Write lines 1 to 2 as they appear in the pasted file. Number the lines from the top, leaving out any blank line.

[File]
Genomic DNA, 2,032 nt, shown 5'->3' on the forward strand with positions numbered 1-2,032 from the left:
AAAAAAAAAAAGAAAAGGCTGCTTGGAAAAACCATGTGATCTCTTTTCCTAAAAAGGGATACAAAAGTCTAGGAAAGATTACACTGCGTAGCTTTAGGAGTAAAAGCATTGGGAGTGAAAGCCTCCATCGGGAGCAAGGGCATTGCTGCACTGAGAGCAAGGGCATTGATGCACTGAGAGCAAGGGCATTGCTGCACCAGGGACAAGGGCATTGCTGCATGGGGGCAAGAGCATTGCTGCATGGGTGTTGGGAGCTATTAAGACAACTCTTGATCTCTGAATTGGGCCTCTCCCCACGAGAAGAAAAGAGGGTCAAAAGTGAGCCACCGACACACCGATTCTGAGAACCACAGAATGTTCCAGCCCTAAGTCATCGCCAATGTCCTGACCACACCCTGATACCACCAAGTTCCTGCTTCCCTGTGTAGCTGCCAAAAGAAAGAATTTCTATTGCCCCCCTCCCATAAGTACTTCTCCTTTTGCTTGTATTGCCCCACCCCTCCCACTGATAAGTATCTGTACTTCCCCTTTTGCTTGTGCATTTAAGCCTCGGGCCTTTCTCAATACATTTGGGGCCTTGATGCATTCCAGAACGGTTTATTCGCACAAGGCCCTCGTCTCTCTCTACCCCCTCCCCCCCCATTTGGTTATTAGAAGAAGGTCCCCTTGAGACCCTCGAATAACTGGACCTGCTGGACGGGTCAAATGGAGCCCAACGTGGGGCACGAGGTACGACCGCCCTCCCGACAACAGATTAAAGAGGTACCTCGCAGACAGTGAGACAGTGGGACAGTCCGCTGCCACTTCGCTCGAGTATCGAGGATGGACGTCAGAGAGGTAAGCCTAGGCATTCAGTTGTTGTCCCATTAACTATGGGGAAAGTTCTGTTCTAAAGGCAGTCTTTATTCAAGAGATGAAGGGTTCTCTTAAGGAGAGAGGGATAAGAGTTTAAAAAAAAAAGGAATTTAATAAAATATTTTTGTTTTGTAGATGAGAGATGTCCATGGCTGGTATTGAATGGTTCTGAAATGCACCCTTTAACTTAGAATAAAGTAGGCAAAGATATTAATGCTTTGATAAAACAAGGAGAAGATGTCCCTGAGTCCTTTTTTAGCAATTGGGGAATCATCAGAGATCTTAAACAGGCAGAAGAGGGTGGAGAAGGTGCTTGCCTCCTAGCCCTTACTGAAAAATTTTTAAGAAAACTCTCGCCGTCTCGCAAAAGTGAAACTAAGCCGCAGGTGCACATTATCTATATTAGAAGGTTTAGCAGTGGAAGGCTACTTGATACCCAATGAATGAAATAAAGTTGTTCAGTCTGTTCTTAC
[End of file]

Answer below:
Genomic DNA, 2,032 nt, shown 5'->3' on the forward strand with positions numbered 1-2,032 from the left:
AAAAAAAAAAAGAAAAGGCTGCTTGGAAAAACCATGTGATCTCTTTTCCTAAAAAGGGATACAAAAGTCTAGGAAAGATTACACTGCGTAGCTTTAGGAGTAAAAGCATTGGGAGTGAAAGCCTCCATCGGGAGCAAGGGCATTGCTGCACTGAGAGCAAGGGCATTGATGCACTGAGAGCAAGGGCATTGCTGCACCAGGGACAAGGGCATTGCTGCATGGGGGCAAGAGCATTGCTGCATGGGTGTTGGGAGCTATTAAGACAACTCTTGATCTCTGAATTGGGCCTCTCCCCACGAGAAGAAAAGAGGGTCAAAAGTGAGCCACCGACACACCGATTCTGAGAACCACAGAATGTTCCAGCCCTAAGTCATCGCCAATGTCCTGACCACACCCTGATACCACCAAGTTCCTGCTTCCCTGTGTAGCTGCCAAAAGAAAGAATTTCTATTGCCCCCCTCCCATAAGTACTTCTCCTTTTGCTTGTATTGCCCCACCCCTCCCACTGATAAGTATCTGTACTTCCCCTTTTGCTTGTGCATTTAAGCCTCGGGCCTTTCTCAATACATTTGGGGCCTTGATGCATTCCAGAACGGTTTATTCGCACAAGGCCCTCGTCTCTCTCTACCCCCTCCCCCCCCATTTGGTTATTAGAAGAAGGTCCCCTTGAGACCCTCGAATAACTGGACCTGCTGGACGGGTCAAATGGAGCCCAACGTGGGGCACGAGGTACGACCGCCCTCCCGACAACAGATTAAAGAGGTACCTCGCAGACAGTGAGACAGTGGGACAGTCCGCTGCCACTTCGCTCGAGTATCGAGGATGGACGTCAGAGAGGTAAGCCTAGGCATTCAGTTGTTGTCCCATTAACTATGGGGAAAGTTCTGTTCTAAAGGCAGTCTTTATTCAAGAGATGAAGGGTTCTCTTAAGGAGAGAGGGATAAGAGTTTAAAAAAAAAAGGAATTTAATAAAATATTTTTGTTTTGTAGATGAGAGATGTCCATGGCTGGTATTGAATGGTTCTGAAATGCACCCTTTAACTTAGAATAAAGTAGGCAAAGATATTAATGCTTTGATAAAACAAGGAGAAGATGTCCCTGAGTCCTTTTTTAGCAATTGGGGAATCATCAGAGATCTTAAACAGGCAGAAGAGGGTGGAGAAGGTGCTTGCCTCCTAGCCCTTACTGAAAAATTTTTAAGAAAACTCTCGCCGTCTCGCAAAAGTGAAACTAAGCCGCAGGTGCACATTATCTATATTAGAAGGTTTAGCAGTGGAAGGCTACTTGATACCCAATGAATGAAATAAAGTTGTTCAGTCTGTTCTTAC